There are several classification lists of solvable and nilpotent *quadratic Lie algebras*, i.e., having a symmetric, invariant non-degenerate bilinear form. For the classification of nilpotent quadratic Lie algebras of dimension $n\le 7$ over the field of real and complex numbers, see

Piu P., Goze M., Gruppi e Algebre di Lie, appunti per un seminario, Universita degli studi di Cagliari, Dipartimento di Mathematica, 1991.

Gr. Tsagas and P. Nerantzi: Symmetric invariant non-degenerate bilinear forms on nilpotent Lie algebras - see here.

It turns out, that in dimension $6$ there is just one indecomposable nilpotent quadratic algebra, and a decomposable arising from the $5$-dimensional and $1$-dimensional quadratic algebra. In dimension $8$ there are many (two-step nilpotent) examples, but I think, no complete classification.

For the classification of solvable ones in dimension $n\le 6$ see

Tien Dat Pham, Anh vu Le, Minh thanh Duong: Solvable quadratic Lie algebras in low dimension.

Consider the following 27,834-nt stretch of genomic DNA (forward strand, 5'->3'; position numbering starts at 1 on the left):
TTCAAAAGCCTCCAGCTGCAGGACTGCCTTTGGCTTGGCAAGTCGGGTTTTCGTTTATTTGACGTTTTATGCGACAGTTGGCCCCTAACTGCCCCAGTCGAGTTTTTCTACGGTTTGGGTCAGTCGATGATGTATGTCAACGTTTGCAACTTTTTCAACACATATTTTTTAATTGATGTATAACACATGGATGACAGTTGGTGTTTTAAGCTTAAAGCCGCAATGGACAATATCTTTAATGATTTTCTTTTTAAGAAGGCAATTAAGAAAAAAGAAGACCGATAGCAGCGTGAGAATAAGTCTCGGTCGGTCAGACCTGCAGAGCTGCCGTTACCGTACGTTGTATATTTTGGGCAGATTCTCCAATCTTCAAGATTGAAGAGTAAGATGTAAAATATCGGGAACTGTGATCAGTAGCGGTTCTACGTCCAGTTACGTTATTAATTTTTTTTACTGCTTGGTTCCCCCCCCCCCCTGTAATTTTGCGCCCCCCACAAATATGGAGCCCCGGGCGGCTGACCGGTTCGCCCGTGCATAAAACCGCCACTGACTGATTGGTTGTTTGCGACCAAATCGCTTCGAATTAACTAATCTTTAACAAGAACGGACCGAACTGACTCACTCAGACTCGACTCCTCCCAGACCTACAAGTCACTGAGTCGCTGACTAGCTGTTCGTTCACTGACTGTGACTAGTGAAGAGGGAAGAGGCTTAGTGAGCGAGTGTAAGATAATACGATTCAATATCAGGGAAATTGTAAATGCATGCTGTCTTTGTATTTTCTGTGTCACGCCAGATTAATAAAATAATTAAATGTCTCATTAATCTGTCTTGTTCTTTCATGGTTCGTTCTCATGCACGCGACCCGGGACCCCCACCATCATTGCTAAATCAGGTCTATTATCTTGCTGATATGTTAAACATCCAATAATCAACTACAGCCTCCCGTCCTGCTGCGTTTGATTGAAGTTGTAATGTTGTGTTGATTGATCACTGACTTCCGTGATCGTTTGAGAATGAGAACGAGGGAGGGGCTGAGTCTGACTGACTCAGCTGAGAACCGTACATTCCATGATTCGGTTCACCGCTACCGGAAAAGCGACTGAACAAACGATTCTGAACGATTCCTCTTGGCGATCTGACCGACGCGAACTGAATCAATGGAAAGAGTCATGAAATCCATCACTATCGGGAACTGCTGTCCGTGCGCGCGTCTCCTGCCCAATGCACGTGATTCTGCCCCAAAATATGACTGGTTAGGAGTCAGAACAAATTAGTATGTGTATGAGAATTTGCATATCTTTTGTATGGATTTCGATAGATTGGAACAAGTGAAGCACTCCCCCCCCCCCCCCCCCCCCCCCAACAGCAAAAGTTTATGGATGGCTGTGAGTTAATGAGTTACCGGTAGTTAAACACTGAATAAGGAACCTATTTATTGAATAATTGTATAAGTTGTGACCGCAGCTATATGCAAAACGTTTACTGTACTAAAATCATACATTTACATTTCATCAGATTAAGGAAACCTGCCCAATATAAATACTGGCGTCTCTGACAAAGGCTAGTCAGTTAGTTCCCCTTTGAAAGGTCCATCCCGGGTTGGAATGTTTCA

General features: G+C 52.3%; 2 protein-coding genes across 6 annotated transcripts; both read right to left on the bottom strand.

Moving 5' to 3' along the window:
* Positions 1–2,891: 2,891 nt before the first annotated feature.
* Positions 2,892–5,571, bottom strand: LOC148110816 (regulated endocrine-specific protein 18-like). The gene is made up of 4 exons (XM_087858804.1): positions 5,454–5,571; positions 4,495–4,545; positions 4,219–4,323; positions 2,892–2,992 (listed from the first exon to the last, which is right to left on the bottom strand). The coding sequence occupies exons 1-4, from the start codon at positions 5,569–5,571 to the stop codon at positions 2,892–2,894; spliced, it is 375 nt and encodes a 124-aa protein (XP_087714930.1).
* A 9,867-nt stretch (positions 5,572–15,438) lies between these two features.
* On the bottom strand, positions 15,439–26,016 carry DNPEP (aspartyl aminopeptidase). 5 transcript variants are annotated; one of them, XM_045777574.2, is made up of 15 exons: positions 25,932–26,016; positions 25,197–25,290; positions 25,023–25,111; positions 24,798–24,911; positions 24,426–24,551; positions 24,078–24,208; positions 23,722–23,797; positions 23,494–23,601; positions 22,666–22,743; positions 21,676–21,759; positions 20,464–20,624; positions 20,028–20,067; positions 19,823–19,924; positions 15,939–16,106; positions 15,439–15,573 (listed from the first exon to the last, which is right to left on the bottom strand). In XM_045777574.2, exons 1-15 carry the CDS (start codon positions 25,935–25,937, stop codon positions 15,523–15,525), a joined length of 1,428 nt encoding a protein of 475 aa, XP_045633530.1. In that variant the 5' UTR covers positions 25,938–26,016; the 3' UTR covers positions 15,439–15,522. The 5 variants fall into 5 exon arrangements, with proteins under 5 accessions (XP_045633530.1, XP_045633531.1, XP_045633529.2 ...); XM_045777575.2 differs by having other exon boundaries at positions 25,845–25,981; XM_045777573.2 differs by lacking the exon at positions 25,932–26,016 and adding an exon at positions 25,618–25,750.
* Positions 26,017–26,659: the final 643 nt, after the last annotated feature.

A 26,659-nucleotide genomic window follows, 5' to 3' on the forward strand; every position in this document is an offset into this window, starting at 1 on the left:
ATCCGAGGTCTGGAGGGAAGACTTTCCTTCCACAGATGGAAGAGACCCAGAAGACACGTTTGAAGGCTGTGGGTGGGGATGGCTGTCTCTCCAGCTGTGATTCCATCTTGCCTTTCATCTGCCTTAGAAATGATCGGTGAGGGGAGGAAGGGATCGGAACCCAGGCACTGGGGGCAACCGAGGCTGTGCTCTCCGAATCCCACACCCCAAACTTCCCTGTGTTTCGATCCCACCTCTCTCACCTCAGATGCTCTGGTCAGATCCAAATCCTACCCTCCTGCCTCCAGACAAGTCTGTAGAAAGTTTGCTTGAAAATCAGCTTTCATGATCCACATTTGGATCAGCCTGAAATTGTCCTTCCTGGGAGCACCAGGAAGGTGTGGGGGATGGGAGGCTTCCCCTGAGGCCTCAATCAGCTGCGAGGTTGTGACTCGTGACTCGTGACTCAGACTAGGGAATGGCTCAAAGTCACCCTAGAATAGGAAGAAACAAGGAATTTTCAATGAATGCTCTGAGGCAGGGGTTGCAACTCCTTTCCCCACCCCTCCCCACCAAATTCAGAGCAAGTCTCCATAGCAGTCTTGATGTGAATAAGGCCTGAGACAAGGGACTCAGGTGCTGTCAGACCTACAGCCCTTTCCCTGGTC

In general, see double extension construction and work by Medina and Revoy, Favre and Santaroubane, and many others.

## Best Answer

The Killing form is a complex quadratic-form and therefore given by complex symmetric (note - not Hermitian!) matrix (with respect to some basis). \begin{align} B(x,y) = x^T A y, \end{align} complex symmetric matrices may be diagonalised by a unitary and it's transpose (note - not conjugate-transpose!). I.e. for any complex symmetric $A$ there exists a unitary $U$ and diagonal matrix $D$, with real, non-negative entries such that \begin{align} D = U A U^T. \end{align} This is known as the Autonneâ€“Takagi factorization (although it was also discovered by Hua and others).

I would like to emphasise that this is

notthe usual spectral theorem that applies to normal matrices as complex symmetric matrices do not have to be normal.